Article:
Broken holler a place way back in the hills, a little log cabin where time stood still. back and forth she rocked a tune upon the ancient porch and at her feet a beagle she named Gentleman George.
Was a chill in the air and leaves captured by a soft breeze, Fluttering back and forth finally losing their hold on the trees. She shivered but still held her seat in the chair, Only pulling her sweater tighter against the cold air.
She watched the shadows lengthen as the sun slowly faded away, And knew she had not accomplished anything this day. She had rocked on her porch thoughts from so long ago, And her question; “where did the time go?”
Just yesterday she was young, wild, and free, Running through the forest, lounging at the beach, playing in the sea. But no, yesterday was long gone, she let it disappear with her lover, Her life ended with his and she never wanted another.
Oh, how she cried and mourned missing him so much, Where was his smile, his kiss? Oh, how she missed his touch. The wind chose that moment to catch her tears upon her cheek, Closing her eyes, blocking her mind, she had no desire to think.
So much pain came from thinking and her heartbreak, How can she keep living when her soul always ached? Gentleman George perked up his ears and let out his beagle bark, Nothing she could see for the light had long since turned dark.
Sleet fell from the sky she could hear it upon the roof’s tin, Shivers overtook her and she knew it was time to go in. But Gentleman George knew there was something about, Inside she grabbed her coat, flashlight, shotgun, and came back out.
A savage wind had replaced the breeze and trees creaked and groaned, She wanted to return, so warm inside her home. A soft moan? No, it could not really be a voice in the wind, She turned to leave but then heard it again and again.
She shook her head for she could not leave until she found the voice, What kind of person would she be? She had no choice. Through the woods and across the creek across the narrow bridge, Up the hill, farther up till she came to Sutter’s Ridge.
So ridiculous out her chasing ghosts in the cold mountain air, And still, she did not see anything anywhere. She began to fear for she was approaching the old coal mine, Ghosts aplenty for a cave in happened and shut down for a very long time.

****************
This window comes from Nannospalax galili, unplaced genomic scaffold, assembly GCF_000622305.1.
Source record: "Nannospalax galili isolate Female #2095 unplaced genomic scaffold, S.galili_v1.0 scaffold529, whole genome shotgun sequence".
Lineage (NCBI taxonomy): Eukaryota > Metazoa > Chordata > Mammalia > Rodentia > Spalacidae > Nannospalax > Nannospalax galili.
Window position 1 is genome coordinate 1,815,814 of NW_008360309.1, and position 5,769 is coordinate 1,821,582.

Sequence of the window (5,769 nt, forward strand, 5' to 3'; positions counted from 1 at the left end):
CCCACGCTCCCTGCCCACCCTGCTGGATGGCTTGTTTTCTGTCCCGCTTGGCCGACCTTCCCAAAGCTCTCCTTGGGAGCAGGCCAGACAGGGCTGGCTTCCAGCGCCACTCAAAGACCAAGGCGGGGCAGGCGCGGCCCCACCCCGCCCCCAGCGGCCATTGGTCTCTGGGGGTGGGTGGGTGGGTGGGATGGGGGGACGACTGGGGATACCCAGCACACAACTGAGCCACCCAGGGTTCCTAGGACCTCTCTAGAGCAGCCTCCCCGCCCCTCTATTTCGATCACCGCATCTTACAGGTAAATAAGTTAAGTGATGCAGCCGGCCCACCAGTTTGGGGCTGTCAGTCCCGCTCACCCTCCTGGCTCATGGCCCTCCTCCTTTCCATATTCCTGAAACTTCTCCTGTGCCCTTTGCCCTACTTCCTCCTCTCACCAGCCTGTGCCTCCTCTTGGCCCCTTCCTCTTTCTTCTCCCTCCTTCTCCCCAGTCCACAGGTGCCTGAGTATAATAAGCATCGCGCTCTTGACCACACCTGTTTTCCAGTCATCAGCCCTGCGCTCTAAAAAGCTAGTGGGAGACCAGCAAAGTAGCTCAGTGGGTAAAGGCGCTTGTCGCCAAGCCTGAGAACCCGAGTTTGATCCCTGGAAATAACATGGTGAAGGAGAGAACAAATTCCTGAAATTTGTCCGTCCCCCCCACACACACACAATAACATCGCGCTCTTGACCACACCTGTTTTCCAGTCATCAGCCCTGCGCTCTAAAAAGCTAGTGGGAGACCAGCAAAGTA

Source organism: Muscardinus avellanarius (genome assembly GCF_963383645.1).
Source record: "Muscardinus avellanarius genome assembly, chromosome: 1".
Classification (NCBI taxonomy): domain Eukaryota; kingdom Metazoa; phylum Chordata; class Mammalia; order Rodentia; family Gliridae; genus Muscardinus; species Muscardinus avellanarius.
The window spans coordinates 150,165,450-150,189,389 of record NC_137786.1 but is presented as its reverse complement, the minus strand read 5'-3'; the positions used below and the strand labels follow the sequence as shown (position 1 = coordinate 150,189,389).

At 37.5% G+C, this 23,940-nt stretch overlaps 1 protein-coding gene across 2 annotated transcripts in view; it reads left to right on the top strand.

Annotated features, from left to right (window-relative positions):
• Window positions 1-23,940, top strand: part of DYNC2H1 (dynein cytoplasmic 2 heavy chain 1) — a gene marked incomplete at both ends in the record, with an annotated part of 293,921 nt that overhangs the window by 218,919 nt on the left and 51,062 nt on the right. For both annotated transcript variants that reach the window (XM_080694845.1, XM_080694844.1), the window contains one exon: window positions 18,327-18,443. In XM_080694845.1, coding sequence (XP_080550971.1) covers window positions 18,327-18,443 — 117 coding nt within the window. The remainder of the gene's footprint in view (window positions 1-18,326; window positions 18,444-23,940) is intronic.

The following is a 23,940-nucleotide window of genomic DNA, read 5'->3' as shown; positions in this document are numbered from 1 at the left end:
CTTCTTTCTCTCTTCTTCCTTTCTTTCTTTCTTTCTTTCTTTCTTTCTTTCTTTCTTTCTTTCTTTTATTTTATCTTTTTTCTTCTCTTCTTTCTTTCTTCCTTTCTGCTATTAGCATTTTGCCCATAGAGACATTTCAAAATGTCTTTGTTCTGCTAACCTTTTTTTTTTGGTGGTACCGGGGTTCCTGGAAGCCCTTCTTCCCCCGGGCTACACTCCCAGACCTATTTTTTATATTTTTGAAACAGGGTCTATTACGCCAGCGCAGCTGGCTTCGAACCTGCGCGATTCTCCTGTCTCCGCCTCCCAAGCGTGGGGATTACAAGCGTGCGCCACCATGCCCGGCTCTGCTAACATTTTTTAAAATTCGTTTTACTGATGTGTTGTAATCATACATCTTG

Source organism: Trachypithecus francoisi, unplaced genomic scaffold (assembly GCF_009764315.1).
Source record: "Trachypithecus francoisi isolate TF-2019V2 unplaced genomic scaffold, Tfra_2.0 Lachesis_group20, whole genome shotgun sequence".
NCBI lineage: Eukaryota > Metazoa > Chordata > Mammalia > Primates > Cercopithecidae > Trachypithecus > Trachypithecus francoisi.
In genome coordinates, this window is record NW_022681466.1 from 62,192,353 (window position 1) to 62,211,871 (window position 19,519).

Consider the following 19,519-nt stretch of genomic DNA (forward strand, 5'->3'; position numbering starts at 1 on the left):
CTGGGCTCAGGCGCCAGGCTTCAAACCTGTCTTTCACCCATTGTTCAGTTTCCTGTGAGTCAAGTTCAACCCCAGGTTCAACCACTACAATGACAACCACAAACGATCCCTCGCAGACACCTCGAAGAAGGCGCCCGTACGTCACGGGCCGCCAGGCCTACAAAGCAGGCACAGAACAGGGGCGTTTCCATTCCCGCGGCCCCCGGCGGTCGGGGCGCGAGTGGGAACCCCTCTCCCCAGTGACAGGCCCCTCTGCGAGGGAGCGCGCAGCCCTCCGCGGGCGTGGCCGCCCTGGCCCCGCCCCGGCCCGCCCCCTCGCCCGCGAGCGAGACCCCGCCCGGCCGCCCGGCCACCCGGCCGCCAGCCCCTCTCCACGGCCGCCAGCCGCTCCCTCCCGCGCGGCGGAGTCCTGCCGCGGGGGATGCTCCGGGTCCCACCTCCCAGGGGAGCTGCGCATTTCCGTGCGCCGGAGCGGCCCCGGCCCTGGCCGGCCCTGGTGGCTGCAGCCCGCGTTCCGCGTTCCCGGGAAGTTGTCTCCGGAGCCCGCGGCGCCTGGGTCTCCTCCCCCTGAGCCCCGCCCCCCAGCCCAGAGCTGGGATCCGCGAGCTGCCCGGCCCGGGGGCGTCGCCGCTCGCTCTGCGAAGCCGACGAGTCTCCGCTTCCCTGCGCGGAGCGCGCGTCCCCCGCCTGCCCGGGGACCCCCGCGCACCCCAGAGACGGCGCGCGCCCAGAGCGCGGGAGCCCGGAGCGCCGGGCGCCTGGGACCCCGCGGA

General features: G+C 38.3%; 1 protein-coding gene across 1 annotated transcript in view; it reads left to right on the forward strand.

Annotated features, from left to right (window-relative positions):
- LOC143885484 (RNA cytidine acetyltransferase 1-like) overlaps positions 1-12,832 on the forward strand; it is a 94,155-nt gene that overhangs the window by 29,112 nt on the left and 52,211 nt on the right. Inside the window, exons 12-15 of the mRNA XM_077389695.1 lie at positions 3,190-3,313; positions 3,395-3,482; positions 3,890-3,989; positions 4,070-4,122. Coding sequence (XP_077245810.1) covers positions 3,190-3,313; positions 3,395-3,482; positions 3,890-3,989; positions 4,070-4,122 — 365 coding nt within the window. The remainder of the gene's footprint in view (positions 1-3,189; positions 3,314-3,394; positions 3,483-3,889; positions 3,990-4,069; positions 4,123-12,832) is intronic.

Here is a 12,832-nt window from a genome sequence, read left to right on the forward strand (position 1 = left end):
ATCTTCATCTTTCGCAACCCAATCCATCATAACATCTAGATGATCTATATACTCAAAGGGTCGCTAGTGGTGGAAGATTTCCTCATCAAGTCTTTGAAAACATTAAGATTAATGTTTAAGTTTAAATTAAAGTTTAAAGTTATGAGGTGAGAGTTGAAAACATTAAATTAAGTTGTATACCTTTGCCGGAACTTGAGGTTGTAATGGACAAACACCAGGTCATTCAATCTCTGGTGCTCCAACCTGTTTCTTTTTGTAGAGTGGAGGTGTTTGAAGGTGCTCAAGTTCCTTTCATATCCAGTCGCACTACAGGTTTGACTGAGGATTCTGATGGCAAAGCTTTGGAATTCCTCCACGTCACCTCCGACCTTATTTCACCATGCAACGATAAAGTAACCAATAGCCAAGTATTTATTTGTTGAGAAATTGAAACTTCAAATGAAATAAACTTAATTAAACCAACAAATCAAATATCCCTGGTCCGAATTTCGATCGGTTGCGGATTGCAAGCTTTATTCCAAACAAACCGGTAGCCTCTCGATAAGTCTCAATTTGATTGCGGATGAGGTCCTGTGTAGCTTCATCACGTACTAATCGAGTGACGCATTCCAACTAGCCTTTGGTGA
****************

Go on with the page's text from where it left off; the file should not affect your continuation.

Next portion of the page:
It was said ghosts of the dead haunted this area, but that was probably rumor She had no desire to take that chance for she did not see the humor. Not now anyway. Her feet were frozen and she was out of breath, Oh lord, why had she risked catching a cold, freezing to death?
Her imagination, well no that was not true for Gentleman George led the way, So why here, why now, and why on this day? Twenty years ago today, her lover was trapped inside this mine, And as she stood she was taken back in time.
She fell to the ground tears freezing as they landed, She gave all she could, she had given more than her soul demanded. Then she heard it again. A lost soul, not a ghost or imagination, A young man, hurt, alone, afraid, and she felt the oddest sensation.
She was regaining her heart she was beginning to feel. He needed warmth, care, he was hurt and needing to heel. How she got him home she will always wonder, but no it was God’s grace, She heated him some soup, bandaged him up, and put him by the fireplace.
Broken leg, broken rib or two, planning on staying warm, Too many cave-ins, dangers, many things that could harm. She had a purpose now, a reason to get up, to live, He had no home, no family, but so much talent to give.
He done chores after he heeled, stayed around quite a while, And each day he gave her many reasons to smile. He gave her heart back, he gave her soul a new peace, All her ghosts and ancient memories were released.
Gentleman George lay upon her grave in the summers sun, But at the man’s whistle, he hobbled along for he was too old to run. For her grave wildflower meadows, fresh flowers and colorful leaves A smile, a blown kiss, nature’s bounty a song in the breeze.
He walks with a slight limp from his injury a long time ago, But it is okay for him and Gentleman George may be old, but can still go.
© Cynthia Clark